He owned the Walnut Tree Inn and other property in Southwark and became a wealthy merchant who supplied wagons to Oliver Cromwell’s army during the Civil War.
Caleb Lovejoy is primarily remembered in Guildford as a benefactor. In his will of 1676 he bequeathed property under lease in Southwark to form a charity for the benefit of the poor in Guildford. He appointed three guardians as trustees. Six pounds per annum was to be provided for “teaching of poor people’s children their letters until they could read their Testament.” The teaching to be undertaken, “by some honest poor woman.”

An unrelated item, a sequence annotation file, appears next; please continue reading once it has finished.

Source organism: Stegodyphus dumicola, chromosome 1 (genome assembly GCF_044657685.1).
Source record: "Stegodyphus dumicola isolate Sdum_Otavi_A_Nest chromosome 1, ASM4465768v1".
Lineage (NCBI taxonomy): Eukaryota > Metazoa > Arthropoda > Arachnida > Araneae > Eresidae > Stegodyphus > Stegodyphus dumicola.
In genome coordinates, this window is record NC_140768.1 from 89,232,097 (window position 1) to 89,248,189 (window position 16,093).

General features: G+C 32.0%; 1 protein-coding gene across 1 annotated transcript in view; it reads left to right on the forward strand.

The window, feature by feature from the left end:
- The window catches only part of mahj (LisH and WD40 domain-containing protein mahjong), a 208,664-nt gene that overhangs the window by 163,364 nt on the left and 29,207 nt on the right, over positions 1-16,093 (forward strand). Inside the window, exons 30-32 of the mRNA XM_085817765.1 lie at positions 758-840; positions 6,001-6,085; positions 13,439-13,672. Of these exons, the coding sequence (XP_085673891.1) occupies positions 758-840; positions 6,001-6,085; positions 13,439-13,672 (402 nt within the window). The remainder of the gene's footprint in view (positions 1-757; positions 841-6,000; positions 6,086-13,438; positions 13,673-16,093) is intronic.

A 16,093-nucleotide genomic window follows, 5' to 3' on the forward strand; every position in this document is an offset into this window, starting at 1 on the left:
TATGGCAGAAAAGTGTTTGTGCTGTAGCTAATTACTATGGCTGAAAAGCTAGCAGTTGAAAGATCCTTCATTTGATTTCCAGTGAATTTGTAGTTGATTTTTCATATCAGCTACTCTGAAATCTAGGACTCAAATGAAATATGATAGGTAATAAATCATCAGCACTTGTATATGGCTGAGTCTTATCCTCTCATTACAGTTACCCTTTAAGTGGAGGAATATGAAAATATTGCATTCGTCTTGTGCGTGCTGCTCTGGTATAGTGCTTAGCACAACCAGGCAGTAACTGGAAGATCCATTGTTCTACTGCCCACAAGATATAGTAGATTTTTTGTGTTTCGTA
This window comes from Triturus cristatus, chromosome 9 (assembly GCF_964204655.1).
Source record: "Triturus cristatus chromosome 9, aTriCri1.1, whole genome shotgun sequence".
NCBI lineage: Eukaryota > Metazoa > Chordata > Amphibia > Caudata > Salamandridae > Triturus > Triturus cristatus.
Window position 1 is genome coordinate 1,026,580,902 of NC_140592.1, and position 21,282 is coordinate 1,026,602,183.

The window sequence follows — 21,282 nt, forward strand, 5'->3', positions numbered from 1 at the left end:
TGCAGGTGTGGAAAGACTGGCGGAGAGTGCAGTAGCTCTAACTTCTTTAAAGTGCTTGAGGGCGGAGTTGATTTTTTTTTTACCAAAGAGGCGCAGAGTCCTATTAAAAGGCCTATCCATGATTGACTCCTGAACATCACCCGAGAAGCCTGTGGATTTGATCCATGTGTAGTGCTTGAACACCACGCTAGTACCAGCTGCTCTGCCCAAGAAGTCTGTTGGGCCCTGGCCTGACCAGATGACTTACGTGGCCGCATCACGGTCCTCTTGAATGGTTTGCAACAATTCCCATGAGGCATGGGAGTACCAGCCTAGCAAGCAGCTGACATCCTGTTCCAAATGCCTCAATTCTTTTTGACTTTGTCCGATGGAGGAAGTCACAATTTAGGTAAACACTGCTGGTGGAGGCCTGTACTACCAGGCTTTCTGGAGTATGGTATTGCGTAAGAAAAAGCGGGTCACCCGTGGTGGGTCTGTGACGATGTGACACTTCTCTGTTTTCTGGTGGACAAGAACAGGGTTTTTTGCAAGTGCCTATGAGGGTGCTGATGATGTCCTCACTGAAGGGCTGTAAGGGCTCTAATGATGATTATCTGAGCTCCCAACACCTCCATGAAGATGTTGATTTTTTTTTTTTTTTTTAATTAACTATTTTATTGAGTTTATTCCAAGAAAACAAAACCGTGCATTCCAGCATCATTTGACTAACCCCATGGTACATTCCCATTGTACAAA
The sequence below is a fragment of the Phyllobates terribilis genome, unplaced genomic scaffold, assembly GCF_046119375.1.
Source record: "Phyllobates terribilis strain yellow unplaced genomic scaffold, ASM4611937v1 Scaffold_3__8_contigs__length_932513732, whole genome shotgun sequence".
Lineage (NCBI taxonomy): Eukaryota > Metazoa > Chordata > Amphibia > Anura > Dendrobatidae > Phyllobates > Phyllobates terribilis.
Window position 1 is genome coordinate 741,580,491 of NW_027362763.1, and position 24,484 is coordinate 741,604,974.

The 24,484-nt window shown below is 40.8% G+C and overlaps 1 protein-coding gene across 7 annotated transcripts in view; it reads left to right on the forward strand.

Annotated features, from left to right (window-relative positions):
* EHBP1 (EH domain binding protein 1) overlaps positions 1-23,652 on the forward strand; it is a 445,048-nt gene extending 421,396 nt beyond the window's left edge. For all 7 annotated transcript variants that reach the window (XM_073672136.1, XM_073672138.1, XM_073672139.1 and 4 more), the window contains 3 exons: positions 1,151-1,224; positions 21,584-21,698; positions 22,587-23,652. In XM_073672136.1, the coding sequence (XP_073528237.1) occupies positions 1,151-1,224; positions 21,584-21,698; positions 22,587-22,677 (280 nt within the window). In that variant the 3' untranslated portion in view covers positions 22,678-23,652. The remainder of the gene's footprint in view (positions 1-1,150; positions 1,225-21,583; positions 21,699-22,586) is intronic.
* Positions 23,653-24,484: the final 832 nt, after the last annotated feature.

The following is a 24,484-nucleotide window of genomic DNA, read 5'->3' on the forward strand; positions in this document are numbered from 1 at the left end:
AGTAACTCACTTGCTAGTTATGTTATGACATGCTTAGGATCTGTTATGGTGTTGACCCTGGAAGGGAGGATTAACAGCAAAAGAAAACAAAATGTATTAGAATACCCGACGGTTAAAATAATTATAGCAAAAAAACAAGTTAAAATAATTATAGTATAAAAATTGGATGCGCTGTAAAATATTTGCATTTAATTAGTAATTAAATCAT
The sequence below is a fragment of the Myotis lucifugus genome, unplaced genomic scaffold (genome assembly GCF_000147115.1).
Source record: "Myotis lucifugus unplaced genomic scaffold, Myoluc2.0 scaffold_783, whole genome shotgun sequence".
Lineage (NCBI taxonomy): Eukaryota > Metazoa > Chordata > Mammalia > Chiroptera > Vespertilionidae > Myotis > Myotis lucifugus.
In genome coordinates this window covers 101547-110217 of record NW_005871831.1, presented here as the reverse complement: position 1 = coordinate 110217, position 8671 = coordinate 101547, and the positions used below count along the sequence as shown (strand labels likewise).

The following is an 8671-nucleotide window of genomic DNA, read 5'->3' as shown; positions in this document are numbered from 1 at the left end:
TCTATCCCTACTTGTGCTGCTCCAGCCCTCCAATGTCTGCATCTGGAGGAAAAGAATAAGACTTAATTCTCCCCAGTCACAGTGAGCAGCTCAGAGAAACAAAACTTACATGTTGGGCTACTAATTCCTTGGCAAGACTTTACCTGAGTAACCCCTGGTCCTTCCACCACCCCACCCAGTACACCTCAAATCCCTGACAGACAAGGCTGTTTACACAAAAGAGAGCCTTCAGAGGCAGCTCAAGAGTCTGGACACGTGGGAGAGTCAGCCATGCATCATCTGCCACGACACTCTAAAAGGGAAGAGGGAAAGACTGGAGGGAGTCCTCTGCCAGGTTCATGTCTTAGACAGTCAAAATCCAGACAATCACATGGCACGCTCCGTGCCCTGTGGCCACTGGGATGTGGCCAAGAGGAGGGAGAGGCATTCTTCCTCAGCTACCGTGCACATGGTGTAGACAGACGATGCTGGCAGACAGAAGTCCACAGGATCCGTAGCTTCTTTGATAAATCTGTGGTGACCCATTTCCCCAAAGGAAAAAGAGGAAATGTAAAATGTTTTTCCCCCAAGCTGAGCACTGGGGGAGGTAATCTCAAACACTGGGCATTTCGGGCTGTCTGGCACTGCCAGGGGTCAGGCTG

He stipulated that, after 45 years, four almshouses should be built in the parish of St Nicolas as accommodation for four poor persons of good character. However, it was not until 1839, after the sale of Caleb’s estate, that land was purchased in Bury Street Guildford and four almshouses were built.